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U.K. court rules PM Boris Johnson's suspension of Parliament unlawful

A Scottish court dealt another blow to Prime Minister Boris Johnson's Brexit plans, ruling that his decision to suspend Parliament less than two months before the U.K. is due to leave the EU was unlawful.

Judges say U.K. Supreme Court must make final decision

A Scottish court ruled that U.K. Prime Minister Boris Johnson's decision to suspend Parliament was unlawful, but did not order the suspension overturned. (Toby Melville/Pool/Reuters)

A Scottish court dealt another blow to Prime Minister Boris Johnson's Brexit plans Wednesday, ruling that his decision to suspend Parliament less than two months before the United Kingdom is due to leave the European Union was an unlawful attempt to avoid democratic scrutiny.

The government immediately said it would appeal, as the political opposition demanded Johnson reverse the suspension and recall lawmakers to Parliament.

With Brexit due in 50 days, the court ruling deepened Britain's political deadlock. Johnson insists the country must leave the EU on Oct. 31, with or without a divorce deal to smooth the way. But many legislators fear a no-deal Brexit would be economically devastating and are determined to stop him.

Their case got a boost late Wednesday as the government gave in to a demand from legislators and published a classified document sketching out the potential impact of leaving the EU without a divorce deal.

Dubbed "Operation Yellowhammer," the worst-case assumptions released Wednesday warn of severe disruption to cross-Channel routes, affecting the supply of medicines and certain types of fresh foods, and say that protests and counter-protests will take place across the country, accompanied by a possible rise in public disorder.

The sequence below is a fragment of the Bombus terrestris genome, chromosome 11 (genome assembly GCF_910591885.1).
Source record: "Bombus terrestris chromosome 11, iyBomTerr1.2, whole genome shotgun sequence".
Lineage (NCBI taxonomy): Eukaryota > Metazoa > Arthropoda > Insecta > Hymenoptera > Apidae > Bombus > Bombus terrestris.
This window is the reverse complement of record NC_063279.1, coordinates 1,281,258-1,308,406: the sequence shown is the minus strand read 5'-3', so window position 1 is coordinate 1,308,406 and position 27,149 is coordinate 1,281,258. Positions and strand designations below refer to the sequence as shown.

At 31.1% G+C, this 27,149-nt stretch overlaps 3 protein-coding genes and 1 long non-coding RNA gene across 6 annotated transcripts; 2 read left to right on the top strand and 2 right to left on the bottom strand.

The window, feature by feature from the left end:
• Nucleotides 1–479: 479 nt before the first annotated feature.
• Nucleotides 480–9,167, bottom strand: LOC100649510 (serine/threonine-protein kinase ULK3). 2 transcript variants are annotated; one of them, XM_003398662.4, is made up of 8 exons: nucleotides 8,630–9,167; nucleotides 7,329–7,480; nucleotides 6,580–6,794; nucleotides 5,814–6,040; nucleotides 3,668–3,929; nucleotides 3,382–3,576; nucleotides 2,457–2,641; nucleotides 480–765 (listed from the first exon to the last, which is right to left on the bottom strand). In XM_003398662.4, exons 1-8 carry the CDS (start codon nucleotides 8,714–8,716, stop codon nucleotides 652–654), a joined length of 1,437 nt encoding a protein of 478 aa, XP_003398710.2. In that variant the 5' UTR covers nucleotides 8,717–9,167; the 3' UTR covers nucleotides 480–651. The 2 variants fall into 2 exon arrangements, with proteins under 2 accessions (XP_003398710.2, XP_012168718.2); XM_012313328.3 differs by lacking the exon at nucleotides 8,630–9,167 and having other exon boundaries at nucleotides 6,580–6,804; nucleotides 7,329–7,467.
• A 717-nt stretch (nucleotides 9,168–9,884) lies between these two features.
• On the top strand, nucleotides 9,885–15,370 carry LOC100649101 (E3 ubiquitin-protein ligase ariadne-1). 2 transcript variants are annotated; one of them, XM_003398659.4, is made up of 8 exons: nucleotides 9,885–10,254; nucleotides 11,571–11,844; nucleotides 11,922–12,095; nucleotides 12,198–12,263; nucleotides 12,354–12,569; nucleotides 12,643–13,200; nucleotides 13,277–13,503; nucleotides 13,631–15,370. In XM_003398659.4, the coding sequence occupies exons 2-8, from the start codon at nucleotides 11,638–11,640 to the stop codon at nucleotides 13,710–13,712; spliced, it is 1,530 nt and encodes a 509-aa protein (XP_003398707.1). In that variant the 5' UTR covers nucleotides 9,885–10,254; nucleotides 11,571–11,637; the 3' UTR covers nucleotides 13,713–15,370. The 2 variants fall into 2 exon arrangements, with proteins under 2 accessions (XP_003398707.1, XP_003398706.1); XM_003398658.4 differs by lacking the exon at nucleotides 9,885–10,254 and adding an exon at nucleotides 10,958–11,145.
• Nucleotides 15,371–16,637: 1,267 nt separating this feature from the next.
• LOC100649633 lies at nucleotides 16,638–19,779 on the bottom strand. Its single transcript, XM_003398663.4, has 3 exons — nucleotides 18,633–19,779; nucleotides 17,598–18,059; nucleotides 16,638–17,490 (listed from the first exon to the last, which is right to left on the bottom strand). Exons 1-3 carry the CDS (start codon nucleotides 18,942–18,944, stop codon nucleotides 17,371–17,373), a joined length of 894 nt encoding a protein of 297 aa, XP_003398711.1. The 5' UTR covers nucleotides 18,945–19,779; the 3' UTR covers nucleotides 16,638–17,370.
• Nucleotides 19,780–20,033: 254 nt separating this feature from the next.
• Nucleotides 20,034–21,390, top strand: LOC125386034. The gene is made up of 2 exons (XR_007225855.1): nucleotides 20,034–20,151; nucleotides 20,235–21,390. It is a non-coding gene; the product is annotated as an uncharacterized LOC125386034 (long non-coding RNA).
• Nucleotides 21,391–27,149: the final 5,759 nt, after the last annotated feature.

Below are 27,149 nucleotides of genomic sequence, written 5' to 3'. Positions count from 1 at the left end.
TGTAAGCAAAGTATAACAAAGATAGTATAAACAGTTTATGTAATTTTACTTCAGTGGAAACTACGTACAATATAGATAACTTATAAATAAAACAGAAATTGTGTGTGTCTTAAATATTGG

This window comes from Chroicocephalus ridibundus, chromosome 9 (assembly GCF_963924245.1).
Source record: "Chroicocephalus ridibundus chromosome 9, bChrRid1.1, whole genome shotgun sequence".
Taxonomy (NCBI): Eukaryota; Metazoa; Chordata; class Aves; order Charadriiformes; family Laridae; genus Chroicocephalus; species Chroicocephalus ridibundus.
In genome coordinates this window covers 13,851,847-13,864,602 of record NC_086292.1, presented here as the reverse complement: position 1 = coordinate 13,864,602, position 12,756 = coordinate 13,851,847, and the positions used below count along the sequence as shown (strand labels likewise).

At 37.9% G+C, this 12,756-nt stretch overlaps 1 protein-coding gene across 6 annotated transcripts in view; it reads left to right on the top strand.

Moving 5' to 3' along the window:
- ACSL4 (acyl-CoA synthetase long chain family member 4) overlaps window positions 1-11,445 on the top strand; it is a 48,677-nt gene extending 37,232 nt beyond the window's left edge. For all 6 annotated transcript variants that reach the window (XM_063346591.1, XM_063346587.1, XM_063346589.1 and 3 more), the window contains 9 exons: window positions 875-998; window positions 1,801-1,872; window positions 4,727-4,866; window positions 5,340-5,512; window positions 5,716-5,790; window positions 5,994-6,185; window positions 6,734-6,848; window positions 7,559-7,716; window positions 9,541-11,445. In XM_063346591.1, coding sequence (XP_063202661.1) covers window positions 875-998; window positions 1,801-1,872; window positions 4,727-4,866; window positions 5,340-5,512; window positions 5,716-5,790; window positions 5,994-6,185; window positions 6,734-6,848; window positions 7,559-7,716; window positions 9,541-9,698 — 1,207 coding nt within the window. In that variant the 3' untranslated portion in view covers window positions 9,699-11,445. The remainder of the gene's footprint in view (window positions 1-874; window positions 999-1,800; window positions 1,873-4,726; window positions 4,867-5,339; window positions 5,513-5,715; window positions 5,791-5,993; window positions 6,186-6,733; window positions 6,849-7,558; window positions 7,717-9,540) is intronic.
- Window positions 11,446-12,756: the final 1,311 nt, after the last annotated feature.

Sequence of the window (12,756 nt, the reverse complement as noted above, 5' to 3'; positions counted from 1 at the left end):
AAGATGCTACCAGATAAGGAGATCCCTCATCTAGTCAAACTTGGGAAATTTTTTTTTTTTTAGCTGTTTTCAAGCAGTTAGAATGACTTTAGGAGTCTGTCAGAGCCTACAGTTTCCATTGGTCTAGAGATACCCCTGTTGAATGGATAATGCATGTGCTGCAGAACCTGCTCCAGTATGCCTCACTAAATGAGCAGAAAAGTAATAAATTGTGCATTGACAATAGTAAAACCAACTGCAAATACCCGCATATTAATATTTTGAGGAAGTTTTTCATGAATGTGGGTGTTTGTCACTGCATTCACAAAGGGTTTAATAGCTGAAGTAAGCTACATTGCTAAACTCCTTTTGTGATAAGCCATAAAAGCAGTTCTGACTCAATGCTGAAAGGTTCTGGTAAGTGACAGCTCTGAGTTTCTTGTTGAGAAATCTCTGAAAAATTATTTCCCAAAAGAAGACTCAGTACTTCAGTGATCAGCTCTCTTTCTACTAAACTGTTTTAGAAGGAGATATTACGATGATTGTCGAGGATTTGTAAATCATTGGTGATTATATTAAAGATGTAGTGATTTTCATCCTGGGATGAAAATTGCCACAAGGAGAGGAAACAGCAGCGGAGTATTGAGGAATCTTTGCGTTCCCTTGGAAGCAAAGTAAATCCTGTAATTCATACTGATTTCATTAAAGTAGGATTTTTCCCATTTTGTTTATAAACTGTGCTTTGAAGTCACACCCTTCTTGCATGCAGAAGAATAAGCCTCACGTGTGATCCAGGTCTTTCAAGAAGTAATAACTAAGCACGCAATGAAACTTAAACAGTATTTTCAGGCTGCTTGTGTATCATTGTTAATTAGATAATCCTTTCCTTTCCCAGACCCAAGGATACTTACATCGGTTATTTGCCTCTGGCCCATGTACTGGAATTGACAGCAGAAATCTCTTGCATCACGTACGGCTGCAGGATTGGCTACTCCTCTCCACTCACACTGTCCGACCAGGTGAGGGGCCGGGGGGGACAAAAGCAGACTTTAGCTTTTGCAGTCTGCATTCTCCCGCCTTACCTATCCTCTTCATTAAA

However, Michael Gove, the minister in charge of co-ordinating no-deal preparations, said after the document was leaked last month that it was old and did not reflect current levels of preparedness.

Earlier, justices at Scotland's highest civil court said in a surprise judgment that the government's action was illegal "because it had the purpose of stymieing Parliament."

Johnson claims he shut down the legislature this week so that he can start afresh on his domestic agenda at a new session of Parliament next month. But the five-week suspension also gives him a respite from rebellious lawmakers as he plots his next move to break the political impasse over Brexit and lead Britain out of the EU by Oct. 31, "do or die."

The Scottish judges said "the only inference that could be drawn was that the U.K. government and the prime minister wished to restrict Parliament."

They ruled that the suspension, known as prorogation, was "null and of no effect," but referred the matter to the Supreme Court for resolution. A hearing there is due to begin Tuesday.

Johnson denied he was being anti-democratic.

"If opposition members of Parliament disagree with our approach, then it is always open to them to take up the offer that I've made twice now — twice! — that we should have an election," he said in an online question-and-answer session. "There is nothing more democratic in this country than a general election."

Opposition politicians, however, insisted that the government must recall Parliament. Lawmakers were sent home this week despite the objections of House of Commons Speaker John Bercow and opposition lawmakers, who held up signs in the chamber saying "Silenced."